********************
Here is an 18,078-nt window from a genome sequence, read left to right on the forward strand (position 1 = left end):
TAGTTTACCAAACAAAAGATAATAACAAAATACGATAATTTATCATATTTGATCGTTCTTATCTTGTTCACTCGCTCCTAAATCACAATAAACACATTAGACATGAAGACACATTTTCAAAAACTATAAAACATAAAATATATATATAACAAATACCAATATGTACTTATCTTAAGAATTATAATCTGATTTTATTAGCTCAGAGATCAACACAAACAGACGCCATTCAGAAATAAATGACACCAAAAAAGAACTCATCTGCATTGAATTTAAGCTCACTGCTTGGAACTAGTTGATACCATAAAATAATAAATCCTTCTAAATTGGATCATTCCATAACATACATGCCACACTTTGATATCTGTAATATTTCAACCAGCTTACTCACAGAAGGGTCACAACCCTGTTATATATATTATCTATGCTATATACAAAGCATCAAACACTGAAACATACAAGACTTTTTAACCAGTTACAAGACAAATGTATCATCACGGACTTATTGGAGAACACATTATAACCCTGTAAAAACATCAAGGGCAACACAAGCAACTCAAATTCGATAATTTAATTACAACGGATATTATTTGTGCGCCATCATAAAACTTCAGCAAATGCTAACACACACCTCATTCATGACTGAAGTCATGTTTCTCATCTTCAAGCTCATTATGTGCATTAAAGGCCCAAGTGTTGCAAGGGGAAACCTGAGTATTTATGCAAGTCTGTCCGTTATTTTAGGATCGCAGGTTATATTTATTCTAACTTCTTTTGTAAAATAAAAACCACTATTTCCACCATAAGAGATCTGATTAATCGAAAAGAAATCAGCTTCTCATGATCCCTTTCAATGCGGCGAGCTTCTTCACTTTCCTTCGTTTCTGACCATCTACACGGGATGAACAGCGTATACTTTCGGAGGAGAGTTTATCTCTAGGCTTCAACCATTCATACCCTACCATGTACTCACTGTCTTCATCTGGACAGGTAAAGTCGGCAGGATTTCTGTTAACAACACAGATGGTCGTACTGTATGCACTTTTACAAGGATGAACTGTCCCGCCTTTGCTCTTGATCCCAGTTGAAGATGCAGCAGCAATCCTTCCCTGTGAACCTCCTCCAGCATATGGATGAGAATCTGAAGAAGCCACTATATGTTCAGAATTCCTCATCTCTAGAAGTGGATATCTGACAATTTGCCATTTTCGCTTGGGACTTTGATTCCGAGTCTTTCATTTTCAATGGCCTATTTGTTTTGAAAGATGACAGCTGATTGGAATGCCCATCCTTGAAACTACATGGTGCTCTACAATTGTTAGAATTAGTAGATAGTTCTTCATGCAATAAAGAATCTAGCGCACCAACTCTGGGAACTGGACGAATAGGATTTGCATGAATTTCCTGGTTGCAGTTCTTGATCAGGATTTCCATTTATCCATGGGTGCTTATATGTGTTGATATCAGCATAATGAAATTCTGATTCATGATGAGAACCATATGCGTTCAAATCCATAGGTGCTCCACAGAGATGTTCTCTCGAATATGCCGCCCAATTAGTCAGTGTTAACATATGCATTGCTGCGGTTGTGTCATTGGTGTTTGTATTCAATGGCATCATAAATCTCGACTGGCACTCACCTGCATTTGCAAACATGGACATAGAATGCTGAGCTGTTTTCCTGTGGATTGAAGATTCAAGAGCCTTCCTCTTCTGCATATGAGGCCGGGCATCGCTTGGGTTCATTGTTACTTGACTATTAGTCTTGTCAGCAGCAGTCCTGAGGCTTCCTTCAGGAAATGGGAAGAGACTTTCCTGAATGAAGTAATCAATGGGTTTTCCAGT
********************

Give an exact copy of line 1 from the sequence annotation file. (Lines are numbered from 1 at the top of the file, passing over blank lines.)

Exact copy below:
Here is an 18,078-nt window from a genome sequence, read left to right on the forward strand (position 1 = left end):